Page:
The primary Judge also declined to draw an inference adverse to the Defendant by reason of her failure to give evidence in the District Court.

Court of Appeal Decision

The Court was prepared to accept that the duty owed by the Defendant could include a duty to take care to avoid or minimise harm to a passenger resulting in the passenger’s own deliberate actions.

Turning to breach, Sackville AJA reiterated the following well-established principles:

  1. It is fundamental that the questions posed by section 5B (1) of the CLA must be assessed prospectively and not with the wisdom of hindsight. The inquiry must attempt, after the event, to identify a reasonable person’s response to foresight of the risk of occurrence of the injury sustained by the Plaintiff (at [29]); and
  2. It is also fundamental that the fact that the particular injury to the Plaintiff might have been avoided if the defendant’s response to a risk of harm had been different does not necessarily establish that the Defendant breached his or her duty of care. To analyse the question of breach by reference to the possibility that a different response would have produced a different outcome is to engage in impermissible hindsight reasoning (at [30]).

In the present case, the Plaintiff submitted that his wife had a choice as to how she should respond to the Plaintiff's unexpected actions, and that she made the wrong choice. The Court found that to so characterise the alleged breach was to engage in hindsight reasoning, and the Plaintiff's argument that his injuries would have been less severe had the Defendant applied the brakes, showed only that different conduct might have produced a different result. As the High Court observed in Derrick v Cheung that is not the test for determining whether a Defendant has breached a duty of care.

The Court found that the Defendant's actions in the seconds between her husband opening the door and jumping from the vehicle, in circumstances where there was no evidence that she had any inkling he would do something as dangerous as leaping from a moving vehicle, were entirely reasonable. There was therefore no error in the primary Judge’s finding that, in the circumstances, a reasonable person in the Defendant's position would have applied the brakes rather than (as the Defendant did) attempted to prevent the Plaintiff acting in a dangerous and reckless manner.

The Court found that, on the primary Judge’s findings, it was difficult to see how the Defendant could have applied the brakes in time to reduce the speed of the vehicle below 50kph at the time the Plaintiff jumped. Even if a finding was made to the contrary, there was in any event no evidence of the injuries the Plaintiff was likely to have sustained if he jumped from the vehicle at a reduced speed, nor was there evidence comparing those likely injuries with those he ultimately sustained.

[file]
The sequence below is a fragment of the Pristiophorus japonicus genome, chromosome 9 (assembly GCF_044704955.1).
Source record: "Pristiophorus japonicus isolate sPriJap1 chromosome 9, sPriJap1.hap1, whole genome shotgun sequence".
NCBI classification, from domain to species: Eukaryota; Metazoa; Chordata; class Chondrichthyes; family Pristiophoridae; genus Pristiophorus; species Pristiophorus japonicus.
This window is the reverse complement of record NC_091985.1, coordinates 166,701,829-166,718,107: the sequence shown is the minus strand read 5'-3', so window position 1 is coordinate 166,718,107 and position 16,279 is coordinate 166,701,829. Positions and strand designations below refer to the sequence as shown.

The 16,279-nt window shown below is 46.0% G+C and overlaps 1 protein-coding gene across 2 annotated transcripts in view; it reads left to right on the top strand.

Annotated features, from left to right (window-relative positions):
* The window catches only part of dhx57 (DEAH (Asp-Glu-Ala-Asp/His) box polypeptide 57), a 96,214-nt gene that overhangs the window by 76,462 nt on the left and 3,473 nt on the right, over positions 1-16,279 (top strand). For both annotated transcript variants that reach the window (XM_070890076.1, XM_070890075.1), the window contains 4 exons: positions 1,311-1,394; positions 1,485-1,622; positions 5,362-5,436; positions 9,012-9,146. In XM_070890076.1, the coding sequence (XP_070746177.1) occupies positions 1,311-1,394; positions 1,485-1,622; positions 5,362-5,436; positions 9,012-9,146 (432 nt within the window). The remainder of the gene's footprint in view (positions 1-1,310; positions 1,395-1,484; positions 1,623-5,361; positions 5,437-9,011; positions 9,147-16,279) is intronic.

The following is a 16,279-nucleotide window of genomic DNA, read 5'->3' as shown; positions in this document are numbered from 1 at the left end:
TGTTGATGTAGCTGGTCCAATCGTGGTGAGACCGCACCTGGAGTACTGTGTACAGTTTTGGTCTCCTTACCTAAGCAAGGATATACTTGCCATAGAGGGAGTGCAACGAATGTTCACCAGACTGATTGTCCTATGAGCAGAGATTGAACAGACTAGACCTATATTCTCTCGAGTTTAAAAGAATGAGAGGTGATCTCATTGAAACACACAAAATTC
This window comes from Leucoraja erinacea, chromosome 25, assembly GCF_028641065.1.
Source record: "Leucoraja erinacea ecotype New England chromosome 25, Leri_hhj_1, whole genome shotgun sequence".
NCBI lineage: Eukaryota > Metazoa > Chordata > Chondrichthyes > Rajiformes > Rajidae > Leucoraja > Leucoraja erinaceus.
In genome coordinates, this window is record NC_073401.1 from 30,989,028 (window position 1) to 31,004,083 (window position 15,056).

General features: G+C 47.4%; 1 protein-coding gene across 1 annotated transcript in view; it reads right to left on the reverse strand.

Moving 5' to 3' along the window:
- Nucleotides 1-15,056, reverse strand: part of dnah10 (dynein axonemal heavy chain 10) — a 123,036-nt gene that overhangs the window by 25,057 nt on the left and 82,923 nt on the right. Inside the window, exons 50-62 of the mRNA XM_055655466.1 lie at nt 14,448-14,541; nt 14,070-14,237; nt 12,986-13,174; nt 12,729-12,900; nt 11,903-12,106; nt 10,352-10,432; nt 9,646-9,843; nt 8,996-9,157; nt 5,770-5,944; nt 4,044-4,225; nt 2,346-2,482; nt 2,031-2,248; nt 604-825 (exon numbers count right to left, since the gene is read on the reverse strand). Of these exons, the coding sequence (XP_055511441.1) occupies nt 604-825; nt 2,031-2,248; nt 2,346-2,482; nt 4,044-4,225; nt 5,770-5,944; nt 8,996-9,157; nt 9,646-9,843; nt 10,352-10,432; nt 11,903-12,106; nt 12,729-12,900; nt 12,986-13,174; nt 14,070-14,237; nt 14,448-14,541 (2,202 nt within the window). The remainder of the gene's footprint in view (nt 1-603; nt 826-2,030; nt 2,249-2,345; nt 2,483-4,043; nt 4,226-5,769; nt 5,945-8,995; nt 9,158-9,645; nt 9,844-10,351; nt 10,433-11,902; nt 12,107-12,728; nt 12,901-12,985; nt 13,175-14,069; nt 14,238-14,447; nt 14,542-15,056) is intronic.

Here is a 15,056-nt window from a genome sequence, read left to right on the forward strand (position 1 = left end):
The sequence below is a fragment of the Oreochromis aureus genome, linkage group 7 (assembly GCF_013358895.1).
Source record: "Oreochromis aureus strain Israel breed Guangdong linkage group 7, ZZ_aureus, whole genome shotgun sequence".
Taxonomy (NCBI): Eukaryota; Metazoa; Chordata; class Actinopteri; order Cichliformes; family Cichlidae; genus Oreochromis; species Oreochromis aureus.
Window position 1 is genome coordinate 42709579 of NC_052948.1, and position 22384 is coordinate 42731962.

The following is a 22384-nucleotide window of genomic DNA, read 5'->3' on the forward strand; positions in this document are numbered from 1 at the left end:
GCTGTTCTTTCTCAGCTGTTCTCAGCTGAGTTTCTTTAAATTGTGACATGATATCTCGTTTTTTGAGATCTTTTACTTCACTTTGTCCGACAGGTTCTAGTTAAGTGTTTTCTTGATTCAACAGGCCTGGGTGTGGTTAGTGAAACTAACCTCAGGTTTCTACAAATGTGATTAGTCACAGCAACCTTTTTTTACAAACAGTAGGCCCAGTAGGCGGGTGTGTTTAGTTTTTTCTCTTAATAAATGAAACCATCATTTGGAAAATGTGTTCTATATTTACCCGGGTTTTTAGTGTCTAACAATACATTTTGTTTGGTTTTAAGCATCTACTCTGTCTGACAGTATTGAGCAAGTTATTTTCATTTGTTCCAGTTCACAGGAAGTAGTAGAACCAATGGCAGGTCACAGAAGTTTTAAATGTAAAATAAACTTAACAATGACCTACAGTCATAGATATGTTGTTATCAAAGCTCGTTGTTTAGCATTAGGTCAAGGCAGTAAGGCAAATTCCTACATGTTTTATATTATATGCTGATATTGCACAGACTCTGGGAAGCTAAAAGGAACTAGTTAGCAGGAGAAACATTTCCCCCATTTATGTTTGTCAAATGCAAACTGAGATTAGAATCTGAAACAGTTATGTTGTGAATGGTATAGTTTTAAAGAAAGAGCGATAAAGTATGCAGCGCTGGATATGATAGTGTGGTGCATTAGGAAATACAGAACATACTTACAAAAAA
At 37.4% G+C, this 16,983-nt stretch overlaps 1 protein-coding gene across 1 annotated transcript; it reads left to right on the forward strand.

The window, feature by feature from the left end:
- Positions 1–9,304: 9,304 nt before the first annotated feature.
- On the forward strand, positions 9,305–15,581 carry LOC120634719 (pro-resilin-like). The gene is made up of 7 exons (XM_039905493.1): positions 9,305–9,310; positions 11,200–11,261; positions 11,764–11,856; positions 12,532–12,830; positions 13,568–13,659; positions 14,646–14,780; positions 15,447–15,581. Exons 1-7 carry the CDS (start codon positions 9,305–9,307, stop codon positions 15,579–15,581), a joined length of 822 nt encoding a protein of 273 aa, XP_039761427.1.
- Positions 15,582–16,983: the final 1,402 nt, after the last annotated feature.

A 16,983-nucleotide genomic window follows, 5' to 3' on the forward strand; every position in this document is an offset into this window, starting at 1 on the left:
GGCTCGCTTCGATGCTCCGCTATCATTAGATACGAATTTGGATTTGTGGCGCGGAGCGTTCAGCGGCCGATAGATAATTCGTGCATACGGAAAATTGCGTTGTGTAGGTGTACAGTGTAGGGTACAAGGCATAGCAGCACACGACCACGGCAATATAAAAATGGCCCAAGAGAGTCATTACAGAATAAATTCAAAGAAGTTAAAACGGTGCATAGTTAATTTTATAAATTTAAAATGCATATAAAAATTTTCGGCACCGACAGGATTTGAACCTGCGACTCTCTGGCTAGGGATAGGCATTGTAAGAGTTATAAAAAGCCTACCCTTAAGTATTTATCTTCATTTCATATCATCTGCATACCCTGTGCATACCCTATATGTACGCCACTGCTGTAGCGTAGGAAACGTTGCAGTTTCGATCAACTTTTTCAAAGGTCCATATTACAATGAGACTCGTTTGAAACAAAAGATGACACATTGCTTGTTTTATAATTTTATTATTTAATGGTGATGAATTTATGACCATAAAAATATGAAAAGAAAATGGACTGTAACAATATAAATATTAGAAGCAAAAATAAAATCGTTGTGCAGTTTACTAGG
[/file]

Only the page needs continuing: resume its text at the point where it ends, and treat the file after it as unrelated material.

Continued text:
The Court found that there was no error in the primary Judge’s finding that it was a matter of mere “speculation” whether the Plaintiff's injuries were likely to have been less severe if the vehicle’s speed was reduced had the Defendant applied the brakes. The Plaintiff therefore failed to make out his case on causation.

Contributory negligence

Given the above findings reached on breach of duty and causation, the Court found that there was no occasion to consider the correctness of the primary Judge’s finding that, had breach and causation been established by the Plaintiff, damages should in any event be reduced by 100% on account of the Plaintiff's contributory negligence, in accordance with section 5S of the CLA. At trial, the Plaintiff submitted that an adverse inference should be drawn against the Defendant by reason of her failure to give evidence. One of the necessary elements for the application of the rule in Jones v Dunkel is that the failure of a party to give evidence be ‘unexplained’. The primary Judge found that this precondition had not been satisfied in circumstances where any evidence that could have been given by the Defendant was in fact contained in statements made to police following the accident, and those statements had been tendered by the Plaintiff.